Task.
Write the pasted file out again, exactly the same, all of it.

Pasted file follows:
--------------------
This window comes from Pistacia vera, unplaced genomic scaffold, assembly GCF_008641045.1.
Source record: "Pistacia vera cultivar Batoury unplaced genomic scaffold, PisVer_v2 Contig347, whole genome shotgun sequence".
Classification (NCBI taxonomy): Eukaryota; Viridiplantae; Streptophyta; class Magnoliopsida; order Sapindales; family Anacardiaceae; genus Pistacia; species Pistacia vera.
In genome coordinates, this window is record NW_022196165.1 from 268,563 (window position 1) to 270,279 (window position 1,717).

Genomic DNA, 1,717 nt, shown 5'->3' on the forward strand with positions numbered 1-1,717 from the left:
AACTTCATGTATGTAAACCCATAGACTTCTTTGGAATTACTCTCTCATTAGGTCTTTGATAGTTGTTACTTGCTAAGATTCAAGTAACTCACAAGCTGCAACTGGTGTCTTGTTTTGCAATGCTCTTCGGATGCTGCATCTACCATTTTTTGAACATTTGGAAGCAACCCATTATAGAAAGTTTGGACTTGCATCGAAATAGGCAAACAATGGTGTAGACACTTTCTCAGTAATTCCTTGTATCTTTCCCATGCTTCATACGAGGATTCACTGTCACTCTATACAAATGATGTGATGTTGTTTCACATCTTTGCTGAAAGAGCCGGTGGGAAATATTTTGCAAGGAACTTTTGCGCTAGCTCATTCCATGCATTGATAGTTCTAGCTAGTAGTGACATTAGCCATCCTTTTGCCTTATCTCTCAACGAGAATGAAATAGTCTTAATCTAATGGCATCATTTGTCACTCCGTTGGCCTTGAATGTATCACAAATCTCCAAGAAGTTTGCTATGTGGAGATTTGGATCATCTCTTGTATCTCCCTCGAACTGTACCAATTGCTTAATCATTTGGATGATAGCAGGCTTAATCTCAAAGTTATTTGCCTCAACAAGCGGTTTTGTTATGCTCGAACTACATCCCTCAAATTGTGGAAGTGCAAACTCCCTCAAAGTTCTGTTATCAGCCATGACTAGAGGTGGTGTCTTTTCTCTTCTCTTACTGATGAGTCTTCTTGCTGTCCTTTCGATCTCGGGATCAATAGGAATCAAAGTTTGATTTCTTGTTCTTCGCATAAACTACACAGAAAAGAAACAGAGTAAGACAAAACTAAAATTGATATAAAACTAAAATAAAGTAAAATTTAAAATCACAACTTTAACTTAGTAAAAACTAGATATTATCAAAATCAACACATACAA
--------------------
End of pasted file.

This window comes from Pistacia vera, unplaced genomic scaffold, assembly GCF_008641045.1.
Source record: "Pistacia vera cultivar Batoury unplaced genomic scaffold, PisVer_v2 Contig347, whole genome shotgun sequence".
Classification (NCBI taxonomy): Eukaryota; Viridiplantae; Streptophyta; class Magnoliopsida; order Sapindales; family Anacardiaceae; genus Pistacia; species Pistacia vera.
In genome coordinates, this window is record NW_022196165.1 from 268,563 (window position 1) to 270,279 (window position 1,717).

Genomic DNA, 1,717 nt, shown 5'->3' on the forward strand with positions numbered 1-1,717 from the left:
AACTTCATGTATGTAAACCCATAGACTTCTTTGGAATTACTCTCTCATTAGGTCTTTGATAGTTGTTACTTGCTAAGATTCAAGTAACTCACAAGCTGCAACTGGTGTCTTGTTTTGCAATGCTCTTCGGATGCTGCATCTACCATTTTTTGAACATTTGGAAGCAACCCATTATAGAAAGTTTGGACTTGCATCGAAATAGGCAAACAATGGTGTAGACACTTTCTCAGTAATTCCTTGTATCTTTCCCATGCTTCATACGAGGATTCACTGTCACTCTATACAAATGATGTGATGTTGTTTCACATCTTTGCTGAAAGAGCCGGTGGGAAATATTTTGCAAGGAACTTTTGCGCTAGCTCATTCCATGCATTGATAGTTCTAGCTAGTAGTGACATTAGCCATCCTTTTGCCTTATCTCTCAACGAGAATGAAATAGTCTTAATCTAATGGCATCATTTGTCACTCCGTTGGCCTTGAATGTATCACAAATCTCCAAGAAGTTTGCTATGTGGAGATTTGGATCATCTCTTGTATCTCCCTCGAACTGTACCAATTGCTTAATCATTTGGATGATAGCAGGCTTAATCTCAAAGTTATTTGCCTCAACAAGCGGTTTTGTTATGCTCGAACTACATCCCTCAAATTGTGGAAGTGCAAACTCCCTCAAAGTTCTGTTATCAGCCATGACTAGAGGTGGTGTCTTTTCTCTTCTCTTACTGATGAGTCTTCTTGCTGTCCTTTCGATCTCGGGATCAATAGGAATCAAAGTTTGATTTCTTGTTCTTCGCATAAACTACACAGAAAAGAAACAGAGTAAGACAAAACTAAAATTGATATAAAACTAAAATAAAGTAAAATTTAAAATCACAACTTTAACTTAGTAAAAACTAGATATTATCAAAATCAACACATACAA